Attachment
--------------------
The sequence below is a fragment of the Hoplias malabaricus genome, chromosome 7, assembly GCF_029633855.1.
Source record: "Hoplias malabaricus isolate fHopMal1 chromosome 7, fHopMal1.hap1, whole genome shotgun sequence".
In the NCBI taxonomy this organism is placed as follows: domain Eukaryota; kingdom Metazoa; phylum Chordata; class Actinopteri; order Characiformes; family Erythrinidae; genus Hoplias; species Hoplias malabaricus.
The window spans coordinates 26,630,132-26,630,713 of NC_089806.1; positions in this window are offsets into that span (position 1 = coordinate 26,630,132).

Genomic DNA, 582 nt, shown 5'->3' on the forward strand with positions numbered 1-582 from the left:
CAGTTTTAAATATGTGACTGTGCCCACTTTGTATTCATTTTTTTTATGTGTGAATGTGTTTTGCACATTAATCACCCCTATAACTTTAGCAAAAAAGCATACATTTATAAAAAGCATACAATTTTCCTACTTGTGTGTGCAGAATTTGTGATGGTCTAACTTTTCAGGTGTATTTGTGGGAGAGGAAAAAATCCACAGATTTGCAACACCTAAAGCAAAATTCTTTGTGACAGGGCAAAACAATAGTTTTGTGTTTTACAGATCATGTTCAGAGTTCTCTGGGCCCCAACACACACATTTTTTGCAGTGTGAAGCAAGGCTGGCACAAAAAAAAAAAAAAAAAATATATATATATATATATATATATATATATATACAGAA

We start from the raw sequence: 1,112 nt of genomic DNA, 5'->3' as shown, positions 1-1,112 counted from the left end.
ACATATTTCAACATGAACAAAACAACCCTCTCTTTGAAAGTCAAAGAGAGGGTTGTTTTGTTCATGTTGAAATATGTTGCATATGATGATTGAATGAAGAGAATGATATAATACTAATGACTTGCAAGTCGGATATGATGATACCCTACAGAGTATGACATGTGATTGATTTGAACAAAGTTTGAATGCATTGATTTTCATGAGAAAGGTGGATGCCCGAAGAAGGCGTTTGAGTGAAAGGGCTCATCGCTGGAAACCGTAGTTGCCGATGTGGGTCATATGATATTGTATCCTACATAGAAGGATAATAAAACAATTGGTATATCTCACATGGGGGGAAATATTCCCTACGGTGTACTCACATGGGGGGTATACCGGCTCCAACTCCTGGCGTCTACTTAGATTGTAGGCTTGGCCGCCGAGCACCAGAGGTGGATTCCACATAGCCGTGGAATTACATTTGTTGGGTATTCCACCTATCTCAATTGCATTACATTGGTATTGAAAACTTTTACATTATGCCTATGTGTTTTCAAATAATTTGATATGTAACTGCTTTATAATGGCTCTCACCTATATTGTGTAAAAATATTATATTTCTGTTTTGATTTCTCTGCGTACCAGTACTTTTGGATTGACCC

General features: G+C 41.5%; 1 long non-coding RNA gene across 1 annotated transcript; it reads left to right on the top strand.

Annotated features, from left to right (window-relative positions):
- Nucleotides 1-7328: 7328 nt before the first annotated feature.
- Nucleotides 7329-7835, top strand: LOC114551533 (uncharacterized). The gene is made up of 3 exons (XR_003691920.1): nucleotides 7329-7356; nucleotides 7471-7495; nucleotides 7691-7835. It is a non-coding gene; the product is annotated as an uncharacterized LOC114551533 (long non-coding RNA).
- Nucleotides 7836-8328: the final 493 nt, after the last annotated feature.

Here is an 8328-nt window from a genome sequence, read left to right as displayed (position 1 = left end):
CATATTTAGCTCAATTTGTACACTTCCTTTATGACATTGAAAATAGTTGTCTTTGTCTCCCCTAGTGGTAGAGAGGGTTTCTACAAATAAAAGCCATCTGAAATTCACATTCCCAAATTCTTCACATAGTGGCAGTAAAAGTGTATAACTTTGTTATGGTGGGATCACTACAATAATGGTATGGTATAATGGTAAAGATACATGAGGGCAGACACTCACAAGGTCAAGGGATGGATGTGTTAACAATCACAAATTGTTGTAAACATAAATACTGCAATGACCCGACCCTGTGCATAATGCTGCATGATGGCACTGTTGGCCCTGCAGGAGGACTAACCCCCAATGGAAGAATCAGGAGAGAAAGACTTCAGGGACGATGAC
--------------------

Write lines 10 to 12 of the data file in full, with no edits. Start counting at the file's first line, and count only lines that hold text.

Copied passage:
Annotated features, from left to right (window-relative positions):
- Nucleotides 1-7328: 7328 nt before the first annotated feature.
- Nucleotides 7329-7835, top strand: LOC114551533 (uncharacterized). The gene is made up of 3 exons (XR_003691920.1): nucleotides 7329-7356; nucleotides 7471-7495; nucleotides 7691-7835. It is a non-coding gene; the product is annotated as an uncharacterized LOC114551533 (long non-coding RNA).